Brazil Takes Aim at Investment Funds for the Wealthy

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By Ed Taylor

As part of its efforts to reduce a massive projected 2018 fiscal deficit, Brazil’s government is going after large fortunes hidden in closed investment funds.

These funds, also called exclusive funds, are opened by individuals and to date have only paid taxes when profits are redeemed, or at the time of annual amortizations. The government believes the closed funds are used by Brazil’s wealthiest families to invest large sums, often stemming from the sale of family assets.

The government took aim at these investments on Nov. 1 by issuing Provisional Measure 806, which establishes a taxation structure for the closed funds that closely mirrors that of Brazil’s open funds. Starting next year, closed funds will begin to pay a semester capital gains tax ranging from 15 percent to 22.5 percent, with the higher rate paid on investments of under 180 days and the lower rate charged on investments in excess of 720 days. Investments in open funds actually pay less: a rate of 20 percent for short-term investments.

“This places the holders of quotas in closed funds in a situation that is potentially more onerous than investors in open funds,” said attorney Flavio Mifano, a partner in the law firm Mattos Filho, in a Nov. 27 email to Bloomberg Tax.

About $125 billion is estimated to be invested in the closed funds, though no one knows the exact amount, according to Fernando Gelman, a partner in the investment firm Brainvest. Government officials have said they are expecting the new taxation to bring in $2 billion a year in tax, but market analysts and attorneys say the total could be much greater.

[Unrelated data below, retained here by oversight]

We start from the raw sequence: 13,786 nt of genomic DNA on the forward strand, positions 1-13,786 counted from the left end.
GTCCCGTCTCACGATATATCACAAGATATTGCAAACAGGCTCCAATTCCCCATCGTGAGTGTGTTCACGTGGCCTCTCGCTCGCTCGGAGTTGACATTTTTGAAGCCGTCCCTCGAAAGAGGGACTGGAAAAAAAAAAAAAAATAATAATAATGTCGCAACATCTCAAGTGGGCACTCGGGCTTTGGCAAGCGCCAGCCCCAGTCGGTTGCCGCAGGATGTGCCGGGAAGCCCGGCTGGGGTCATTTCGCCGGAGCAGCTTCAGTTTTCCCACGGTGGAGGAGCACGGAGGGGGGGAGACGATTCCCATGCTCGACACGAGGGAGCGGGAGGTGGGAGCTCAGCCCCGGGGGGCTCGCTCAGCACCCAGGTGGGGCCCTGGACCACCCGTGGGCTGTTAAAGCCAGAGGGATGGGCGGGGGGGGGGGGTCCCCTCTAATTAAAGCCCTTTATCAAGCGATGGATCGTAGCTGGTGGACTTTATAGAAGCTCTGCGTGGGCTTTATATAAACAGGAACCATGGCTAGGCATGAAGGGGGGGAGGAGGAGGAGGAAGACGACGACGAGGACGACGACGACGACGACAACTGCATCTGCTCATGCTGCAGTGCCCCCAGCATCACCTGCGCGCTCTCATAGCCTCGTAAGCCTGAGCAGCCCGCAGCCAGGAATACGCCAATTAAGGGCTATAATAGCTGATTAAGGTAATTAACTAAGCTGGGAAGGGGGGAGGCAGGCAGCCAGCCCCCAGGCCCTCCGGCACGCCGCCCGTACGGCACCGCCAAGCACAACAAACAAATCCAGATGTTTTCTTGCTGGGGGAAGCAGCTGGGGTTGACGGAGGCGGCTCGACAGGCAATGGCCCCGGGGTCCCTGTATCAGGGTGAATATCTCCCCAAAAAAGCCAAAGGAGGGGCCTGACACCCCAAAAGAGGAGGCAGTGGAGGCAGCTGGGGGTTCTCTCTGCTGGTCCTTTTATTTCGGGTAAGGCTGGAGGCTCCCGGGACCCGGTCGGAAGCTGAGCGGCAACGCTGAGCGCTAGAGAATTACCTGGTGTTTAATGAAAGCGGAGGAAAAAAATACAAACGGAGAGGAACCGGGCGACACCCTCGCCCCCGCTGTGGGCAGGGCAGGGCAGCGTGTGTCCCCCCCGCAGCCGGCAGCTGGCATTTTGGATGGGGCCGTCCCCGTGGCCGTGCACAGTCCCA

Brazil’s 2018 deficit is projected to be about $50 billion.

Sell Assets

“A lot of people are going to have to sell assets to pay the tax,” Gelman said via email Nov. 27.

In general, investments in the closed and exclusive funds are made for set periods of 10, 20 or 30 years. By avoiding taxation until the funds mature, investors have been able to significantly reduce their tax payments compared with investors in open funds.

But these gains will suffer a serious reversal May 31, 2018, when all of the capital gains of these funds accumulated as of Jan. 2 which have not been redeemed will be taxed at the rate of 15 percent. After this, the profits of the funds will be taxed twice a year in May and November, at the new rates.

Loud and Clear

The government is sending a clear message that it will no longer tolerate certain wealth management strategies, said Guilherme Cooke an attorney at he law firm Velloza Advogados.

“This affects only and exclusively the top of the pyramid, the wealth management industry, the funds whose strategy was to defer taxation,” he said via email Nov. 27.

The new taxation could spell the end for many of the affected funds.

“This will be an important loss of revenue for the wealth management industry,” Gottlieb Lindenbojm, chief executive of Wright Capital, a wealth management firm, predicted in a Nov. 27 email.

Delayed Vote?

Attorneys also expect a strong reaction from Brazil’s most powerful families.

Congress must approve the measure before the end of the year because it creates new taxation, or else it will be invalidated. Attorneys expect the wealthy to try to use their influence to delay a vote until the decree loses its validity. According to Cooke, there is little time left for congress to act. The legislature will enter into recess on Dec. 22.

Attorneys also believe that parts of the decree can be questioned judicially, including the fact that it permits the taxation of past investments.

“The constitution does not permit retroactive taxes,” said attorney Giancarlo Matarazzo of the firm Pinheiro Neto. He added that this amounts to changing the rules in the middle of the game.

To contact the reporter on this story: Ed Taylor in Rio de Janeiro at correspondents@bloomberglaw.com

To contact the editor responsible for this story: Penny Sukhraj at psukhraj@bloombergtax.com

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